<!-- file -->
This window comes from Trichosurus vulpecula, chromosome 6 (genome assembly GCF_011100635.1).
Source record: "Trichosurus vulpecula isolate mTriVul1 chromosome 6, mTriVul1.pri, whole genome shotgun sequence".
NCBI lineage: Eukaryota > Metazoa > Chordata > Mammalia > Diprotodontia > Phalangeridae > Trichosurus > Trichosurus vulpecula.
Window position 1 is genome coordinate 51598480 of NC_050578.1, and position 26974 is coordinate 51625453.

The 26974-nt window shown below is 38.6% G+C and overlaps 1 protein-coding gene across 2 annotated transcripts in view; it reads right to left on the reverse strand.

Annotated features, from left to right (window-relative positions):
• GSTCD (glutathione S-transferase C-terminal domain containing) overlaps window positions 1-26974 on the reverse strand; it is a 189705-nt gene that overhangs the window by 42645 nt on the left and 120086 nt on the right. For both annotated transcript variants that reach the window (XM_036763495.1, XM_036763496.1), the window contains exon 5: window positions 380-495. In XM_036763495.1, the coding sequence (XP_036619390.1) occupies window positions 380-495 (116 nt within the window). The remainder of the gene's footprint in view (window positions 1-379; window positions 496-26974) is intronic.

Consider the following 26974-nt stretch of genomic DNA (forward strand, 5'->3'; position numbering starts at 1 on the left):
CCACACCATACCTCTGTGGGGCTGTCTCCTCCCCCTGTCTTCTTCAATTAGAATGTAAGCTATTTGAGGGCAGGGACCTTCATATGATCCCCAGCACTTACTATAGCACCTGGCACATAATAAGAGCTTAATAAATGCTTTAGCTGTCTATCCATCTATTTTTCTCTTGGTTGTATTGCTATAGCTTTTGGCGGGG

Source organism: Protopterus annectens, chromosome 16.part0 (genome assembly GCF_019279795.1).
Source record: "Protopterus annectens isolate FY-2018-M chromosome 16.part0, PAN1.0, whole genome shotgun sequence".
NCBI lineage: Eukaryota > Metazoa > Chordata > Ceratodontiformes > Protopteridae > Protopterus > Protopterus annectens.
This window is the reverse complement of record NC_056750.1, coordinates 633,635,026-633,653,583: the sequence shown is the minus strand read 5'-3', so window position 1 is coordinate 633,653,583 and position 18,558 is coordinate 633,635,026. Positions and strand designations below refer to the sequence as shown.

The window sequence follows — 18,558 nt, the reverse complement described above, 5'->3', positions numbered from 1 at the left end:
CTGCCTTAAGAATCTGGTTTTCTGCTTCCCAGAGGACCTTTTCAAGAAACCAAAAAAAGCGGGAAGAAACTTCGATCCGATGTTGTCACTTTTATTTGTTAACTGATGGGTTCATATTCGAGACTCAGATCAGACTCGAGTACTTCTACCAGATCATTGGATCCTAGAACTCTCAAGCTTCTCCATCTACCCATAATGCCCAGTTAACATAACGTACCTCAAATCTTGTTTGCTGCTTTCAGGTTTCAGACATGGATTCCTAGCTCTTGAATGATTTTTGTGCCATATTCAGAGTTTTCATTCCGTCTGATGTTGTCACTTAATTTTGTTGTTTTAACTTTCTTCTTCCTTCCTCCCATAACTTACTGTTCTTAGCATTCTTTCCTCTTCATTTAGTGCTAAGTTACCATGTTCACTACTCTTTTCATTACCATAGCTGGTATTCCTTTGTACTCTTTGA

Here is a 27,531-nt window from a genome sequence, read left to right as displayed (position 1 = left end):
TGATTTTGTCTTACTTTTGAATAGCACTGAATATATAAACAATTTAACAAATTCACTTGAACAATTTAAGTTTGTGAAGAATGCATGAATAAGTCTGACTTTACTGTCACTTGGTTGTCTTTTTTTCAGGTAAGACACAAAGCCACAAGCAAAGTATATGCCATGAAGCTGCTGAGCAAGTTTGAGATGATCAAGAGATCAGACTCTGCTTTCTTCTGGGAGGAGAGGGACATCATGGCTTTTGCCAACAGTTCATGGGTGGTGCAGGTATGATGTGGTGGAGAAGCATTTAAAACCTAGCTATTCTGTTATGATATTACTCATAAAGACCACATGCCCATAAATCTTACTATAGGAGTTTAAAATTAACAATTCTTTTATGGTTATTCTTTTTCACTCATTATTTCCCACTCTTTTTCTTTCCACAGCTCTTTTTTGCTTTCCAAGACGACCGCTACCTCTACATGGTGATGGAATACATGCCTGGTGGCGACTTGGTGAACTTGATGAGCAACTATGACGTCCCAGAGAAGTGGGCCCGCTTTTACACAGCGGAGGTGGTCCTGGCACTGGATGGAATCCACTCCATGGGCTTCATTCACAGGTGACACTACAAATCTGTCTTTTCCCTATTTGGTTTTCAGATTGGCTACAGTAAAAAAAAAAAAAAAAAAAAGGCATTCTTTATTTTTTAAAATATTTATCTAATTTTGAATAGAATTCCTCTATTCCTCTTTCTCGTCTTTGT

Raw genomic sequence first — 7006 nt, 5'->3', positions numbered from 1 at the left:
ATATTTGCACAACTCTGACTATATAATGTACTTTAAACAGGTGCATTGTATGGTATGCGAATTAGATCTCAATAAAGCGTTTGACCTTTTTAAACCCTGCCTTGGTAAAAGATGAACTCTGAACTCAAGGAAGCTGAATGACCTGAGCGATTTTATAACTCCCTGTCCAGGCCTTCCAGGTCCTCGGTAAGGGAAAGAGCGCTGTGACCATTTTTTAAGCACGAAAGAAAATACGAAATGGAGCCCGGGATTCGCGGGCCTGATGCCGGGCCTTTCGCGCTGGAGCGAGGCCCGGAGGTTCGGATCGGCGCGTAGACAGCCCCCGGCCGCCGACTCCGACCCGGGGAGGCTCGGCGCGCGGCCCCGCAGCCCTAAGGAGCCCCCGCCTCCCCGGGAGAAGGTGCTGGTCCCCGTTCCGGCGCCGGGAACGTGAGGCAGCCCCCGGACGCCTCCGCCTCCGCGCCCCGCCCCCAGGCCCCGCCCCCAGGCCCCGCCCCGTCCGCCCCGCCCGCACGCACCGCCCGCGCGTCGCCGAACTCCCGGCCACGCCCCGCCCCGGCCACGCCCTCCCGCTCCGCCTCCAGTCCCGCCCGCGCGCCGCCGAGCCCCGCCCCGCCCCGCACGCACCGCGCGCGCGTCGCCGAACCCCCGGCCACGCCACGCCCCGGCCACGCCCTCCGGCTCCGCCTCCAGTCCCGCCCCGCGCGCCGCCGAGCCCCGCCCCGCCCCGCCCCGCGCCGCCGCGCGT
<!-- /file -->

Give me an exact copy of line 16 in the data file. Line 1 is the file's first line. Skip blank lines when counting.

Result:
Here is a 27,531-nt window from a genome sequence, read left to right as displayed (position 1 = left end):